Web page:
Dark Matter by Blake Crouch

Cheesy as it sounds, love is the central premise that makes up the core of Dark Matter, the latest by Blake Crouch. Blake shot up to be one of my most-awaited authors, after I had blown through the first two books of the Wayward Pines trilogy, and even pre-ordered The Last Town. The series was the fastest ever that I had read through – the same holds good for his latest, Dark Matter. I blasted through the book in one day!



It’s a propulsive definitive thriller with a solid science-fictional conceit at its center, that of multi-dimensional realities and identity crisis. But hark, am getting ahead of myself. So here's the byte-sized version: 

Jason Dessen is a mild-mannered local college professor in Chicago who gave up on what could have been a grandiose scientific career with breakthrough research and inventions, all for a happy marriage with his middling successful artist wife, Daniella and has a fifteen year old kid, Charlie. We peek into his almost ‘boring’ life as a chill evening, Jason gets called out to meet up an old Harvard room-mate of his, now a successful scientist who was holding an evening meet up to celebrate his latest achievement, winning the Pavia Prize. However, things take a sinister turn as he’s coming back – a masked intruder (in a white geisha mask) kidnaps Jason and then injects him with something unknown, and just before he passes out, Jason hears the words, are you truly happy. He wakes up to find his world upside down, in a top secret scientific facility, people celebrating his return from a ‘coma’ and that he’s engineered/invented one of the most mind-boggling breakthroughs of his century for the human-kind. The rest of the breakneck narrative focuses on Jason trying to unravel this ‘reality’ as his life gets yanked out from beneath his feet. It gets murkier and finally lends itself to a nail-biting show-down as we sift through the heavy mounds of silt – of ‘alternate dimension realities’ – but never losing steam, as Jason, our protagonists believes in only one thing. To get back to the love of his life – his wife and son.

The plotting is phantasmagorical as we, along with Jason try to break down this into a science problem, sifting through hypotheses with proofs or reject the same. We deal with the problem of ‘identity’ as we as the reader are taken in for a wild ride. A multi-verse concept isn’t novel, almost being a science fiction trope but the way Crouch breaks it down – not treating us to a ‘word-salad’ on quantum mechanics ( The explanation of that fish in a small pool being taken out and confronted with the reality that there are other pools, smaller and bigger!) but respecting the reader’s intelligence, worked for me. Revelations hit us from far left, twists and turns galore. It works at different levels as a thriller as Jason races back to his ‘own’ world to confront his reality. However, apart from Jason – I would have loved to see more of ‘Daniella’ as a character, the core of his existence that drives him. Other characters like Amanda, the psychiatrist at the Velocity laboratories, would have formed interesting side characters but were ultimately sacrificed along the way as Jason’s hunt becomes feverish. The ‘hunt’ sags a bit a bit after the mid-way point and it does become predictable but ultimately, the resolution sit squarely with our perceptions for ‘love triumphs all’, that is a heartfelt and resonant conclusion to this thriller.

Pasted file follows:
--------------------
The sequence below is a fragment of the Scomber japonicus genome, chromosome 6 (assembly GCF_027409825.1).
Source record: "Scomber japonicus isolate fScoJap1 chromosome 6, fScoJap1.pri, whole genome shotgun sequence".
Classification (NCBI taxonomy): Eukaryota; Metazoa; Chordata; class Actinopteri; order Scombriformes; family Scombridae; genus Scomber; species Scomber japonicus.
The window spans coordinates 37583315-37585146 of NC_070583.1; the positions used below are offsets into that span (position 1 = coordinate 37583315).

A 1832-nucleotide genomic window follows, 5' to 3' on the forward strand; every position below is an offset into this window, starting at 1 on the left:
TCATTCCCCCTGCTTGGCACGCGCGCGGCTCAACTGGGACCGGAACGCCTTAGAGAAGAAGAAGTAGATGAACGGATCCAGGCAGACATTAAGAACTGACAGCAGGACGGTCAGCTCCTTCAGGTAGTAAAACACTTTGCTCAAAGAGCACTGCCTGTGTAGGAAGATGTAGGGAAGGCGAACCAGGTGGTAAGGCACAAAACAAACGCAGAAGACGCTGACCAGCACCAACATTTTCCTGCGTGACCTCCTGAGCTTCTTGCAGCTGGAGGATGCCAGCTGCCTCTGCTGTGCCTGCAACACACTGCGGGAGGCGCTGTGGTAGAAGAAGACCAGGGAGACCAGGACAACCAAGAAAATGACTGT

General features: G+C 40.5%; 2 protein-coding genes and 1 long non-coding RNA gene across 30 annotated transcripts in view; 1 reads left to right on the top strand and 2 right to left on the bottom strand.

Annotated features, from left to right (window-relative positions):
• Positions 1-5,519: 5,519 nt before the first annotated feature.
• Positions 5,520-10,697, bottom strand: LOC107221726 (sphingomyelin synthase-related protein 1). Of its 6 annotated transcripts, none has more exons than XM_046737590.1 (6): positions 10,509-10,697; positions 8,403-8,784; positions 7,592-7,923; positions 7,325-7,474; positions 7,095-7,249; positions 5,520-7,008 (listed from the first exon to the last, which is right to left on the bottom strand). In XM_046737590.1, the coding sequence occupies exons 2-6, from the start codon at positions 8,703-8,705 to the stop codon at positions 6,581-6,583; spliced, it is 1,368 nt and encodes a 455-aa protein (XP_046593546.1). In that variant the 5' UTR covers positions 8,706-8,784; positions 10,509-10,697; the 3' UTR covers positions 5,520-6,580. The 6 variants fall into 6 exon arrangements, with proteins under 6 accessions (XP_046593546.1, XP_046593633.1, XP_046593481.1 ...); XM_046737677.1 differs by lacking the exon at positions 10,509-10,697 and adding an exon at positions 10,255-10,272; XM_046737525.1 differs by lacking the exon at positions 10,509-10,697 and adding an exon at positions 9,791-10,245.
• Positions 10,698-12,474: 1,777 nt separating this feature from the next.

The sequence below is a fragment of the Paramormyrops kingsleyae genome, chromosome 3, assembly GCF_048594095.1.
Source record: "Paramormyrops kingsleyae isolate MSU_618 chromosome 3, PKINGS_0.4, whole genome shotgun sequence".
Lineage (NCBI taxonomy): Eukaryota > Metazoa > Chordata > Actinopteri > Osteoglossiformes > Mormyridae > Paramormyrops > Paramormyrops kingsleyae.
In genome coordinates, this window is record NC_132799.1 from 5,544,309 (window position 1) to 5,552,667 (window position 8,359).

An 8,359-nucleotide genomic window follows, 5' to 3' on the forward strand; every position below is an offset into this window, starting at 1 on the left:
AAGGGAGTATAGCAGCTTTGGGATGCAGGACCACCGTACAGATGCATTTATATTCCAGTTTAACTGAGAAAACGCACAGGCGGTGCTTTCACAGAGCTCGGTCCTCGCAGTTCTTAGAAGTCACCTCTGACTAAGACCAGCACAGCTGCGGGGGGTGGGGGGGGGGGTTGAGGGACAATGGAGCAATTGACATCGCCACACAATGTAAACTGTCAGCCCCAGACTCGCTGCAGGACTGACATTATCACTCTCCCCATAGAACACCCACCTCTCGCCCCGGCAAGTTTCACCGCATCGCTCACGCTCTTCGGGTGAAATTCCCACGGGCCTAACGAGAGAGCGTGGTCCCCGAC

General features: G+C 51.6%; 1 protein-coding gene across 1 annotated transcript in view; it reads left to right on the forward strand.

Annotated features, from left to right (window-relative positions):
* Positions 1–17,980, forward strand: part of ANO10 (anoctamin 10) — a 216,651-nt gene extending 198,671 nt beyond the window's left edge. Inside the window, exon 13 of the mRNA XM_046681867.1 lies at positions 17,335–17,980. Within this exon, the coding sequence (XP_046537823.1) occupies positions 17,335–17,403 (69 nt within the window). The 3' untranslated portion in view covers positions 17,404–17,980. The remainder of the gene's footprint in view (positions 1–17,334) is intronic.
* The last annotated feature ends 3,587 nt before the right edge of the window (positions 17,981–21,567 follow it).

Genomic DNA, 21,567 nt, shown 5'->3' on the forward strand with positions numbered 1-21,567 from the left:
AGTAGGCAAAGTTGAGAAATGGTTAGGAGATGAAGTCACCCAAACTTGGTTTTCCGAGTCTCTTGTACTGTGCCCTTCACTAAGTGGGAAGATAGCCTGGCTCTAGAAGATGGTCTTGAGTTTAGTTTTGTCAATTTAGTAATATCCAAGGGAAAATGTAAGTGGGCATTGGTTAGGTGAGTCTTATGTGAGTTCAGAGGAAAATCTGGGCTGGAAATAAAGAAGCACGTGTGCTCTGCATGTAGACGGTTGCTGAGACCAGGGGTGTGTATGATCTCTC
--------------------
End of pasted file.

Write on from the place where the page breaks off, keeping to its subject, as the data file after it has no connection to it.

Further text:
A fleet-footed thriller with the liberal sprinkling of science-fiction ‘masala’, this new offering from the Blake factory definitely is a juicy candidate for the big screen. Almost pitch-perfect for it to unfold on large-screen. I absolutely loved it and Blake Crouch retains the top spot for my favourite go-to thriller writers. Full five stars for the top class flighty entertainment fare dished out. This isn't going to be a brainy literal super-book, no. This is just pure fun, a thriller crafted so right with elements of different genres mashed up, that I bet you cannot stop reading this, once you get started. Go ahead, I dare you.  

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